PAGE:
Newly commercialized lidar systems can rapidly collect high-resolution images of surface terrain from much higher altitudes than previous sensors. This technological advancement could translate to dramatically lower data collection costs for the 3D Elevation Program (3DEP) if the acquired data meet program accuracy requirements. The USGS is evaluating the quality of the data collected by these new Geiger-mode and photon-counting instruments in collaboration with the private sector and multiple Federal agencies (i.e., the National Geospatial-Intelligence Agency [NGA], U.S. Fish and Wildlife Service, the National Oceanic and Atmospheric Administration [NOAA], the U.S. Army Corps of Engineers [USACE], and the U.S. Forest Service). Researchers will test the new data against approved Quality Level 2 (QL2) datasets, surveyed ground control points, and survey-grade terrestrial laser scanning (TLS) data to determine if the accuracy satisfies 3DEP standards. Researchers will also offer suggestions to the instrument developers on variables that may need to be improved, or modify 3DEP requirements if determined that they are too instrument-specific for anticipated applications.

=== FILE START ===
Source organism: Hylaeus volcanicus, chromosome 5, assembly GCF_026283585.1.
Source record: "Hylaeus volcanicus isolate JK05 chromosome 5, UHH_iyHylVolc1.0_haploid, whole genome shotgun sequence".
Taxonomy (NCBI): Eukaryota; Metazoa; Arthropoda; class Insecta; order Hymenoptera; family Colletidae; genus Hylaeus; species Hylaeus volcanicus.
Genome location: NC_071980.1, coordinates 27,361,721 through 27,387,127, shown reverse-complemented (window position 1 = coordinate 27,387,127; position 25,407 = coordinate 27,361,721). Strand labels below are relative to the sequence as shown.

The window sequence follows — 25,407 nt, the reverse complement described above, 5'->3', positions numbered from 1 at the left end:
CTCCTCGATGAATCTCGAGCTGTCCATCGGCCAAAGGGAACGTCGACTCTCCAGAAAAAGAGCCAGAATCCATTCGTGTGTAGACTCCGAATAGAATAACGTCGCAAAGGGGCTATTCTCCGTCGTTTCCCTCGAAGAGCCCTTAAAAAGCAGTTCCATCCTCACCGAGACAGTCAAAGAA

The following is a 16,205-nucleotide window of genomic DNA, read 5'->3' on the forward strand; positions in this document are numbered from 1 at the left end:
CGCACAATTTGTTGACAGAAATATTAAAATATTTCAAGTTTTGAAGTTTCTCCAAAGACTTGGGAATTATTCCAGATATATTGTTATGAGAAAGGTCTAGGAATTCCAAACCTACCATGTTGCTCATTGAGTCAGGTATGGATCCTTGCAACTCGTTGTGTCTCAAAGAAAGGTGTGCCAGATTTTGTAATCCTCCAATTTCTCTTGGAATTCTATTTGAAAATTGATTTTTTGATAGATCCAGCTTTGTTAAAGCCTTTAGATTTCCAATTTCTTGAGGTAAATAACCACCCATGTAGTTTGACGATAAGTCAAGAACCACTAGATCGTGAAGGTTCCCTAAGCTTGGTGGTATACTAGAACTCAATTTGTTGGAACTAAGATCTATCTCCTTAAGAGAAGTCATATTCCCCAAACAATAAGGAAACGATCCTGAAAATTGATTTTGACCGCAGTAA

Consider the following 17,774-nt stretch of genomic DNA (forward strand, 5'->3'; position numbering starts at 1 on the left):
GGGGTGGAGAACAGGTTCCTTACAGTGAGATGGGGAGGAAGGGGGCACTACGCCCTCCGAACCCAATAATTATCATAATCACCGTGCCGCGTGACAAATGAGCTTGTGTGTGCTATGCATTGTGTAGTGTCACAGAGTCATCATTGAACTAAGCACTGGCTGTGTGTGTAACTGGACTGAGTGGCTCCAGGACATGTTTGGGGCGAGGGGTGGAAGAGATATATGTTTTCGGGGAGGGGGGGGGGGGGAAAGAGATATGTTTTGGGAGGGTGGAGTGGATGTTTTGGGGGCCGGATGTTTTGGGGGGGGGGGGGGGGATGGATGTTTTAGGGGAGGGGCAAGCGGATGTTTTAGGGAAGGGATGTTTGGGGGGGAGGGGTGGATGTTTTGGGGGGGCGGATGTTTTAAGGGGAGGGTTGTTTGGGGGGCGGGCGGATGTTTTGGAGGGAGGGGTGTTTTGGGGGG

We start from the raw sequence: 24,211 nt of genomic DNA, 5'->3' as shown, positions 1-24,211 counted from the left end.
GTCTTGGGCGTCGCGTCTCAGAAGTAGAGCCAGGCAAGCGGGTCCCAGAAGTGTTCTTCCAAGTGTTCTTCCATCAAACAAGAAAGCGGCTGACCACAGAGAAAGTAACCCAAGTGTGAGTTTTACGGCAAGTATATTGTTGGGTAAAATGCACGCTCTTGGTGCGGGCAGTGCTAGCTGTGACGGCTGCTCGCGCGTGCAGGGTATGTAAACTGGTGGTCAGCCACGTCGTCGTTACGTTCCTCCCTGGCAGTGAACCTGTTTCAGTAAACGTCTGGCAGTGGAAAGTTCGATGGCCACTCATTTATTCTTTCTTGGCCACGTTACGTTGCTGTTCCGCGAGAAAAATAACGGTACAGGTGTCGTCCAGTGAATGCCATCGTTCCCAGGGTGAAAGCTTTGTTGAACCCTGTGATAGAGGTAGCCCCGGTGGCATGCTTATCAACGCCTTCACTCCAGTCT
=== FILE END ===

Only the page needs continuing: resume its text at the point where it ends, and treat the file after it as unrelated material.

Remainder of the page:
Airborne laser radar (Ladar) Imaging Research Testbed (ALIRT) data collected over the Corbin Test Site in Virginia. Data courtesy of NGA.
Lidar data collected with the HRQLS sensor over Easton, Maryland . Data courtesy of Sigma Space.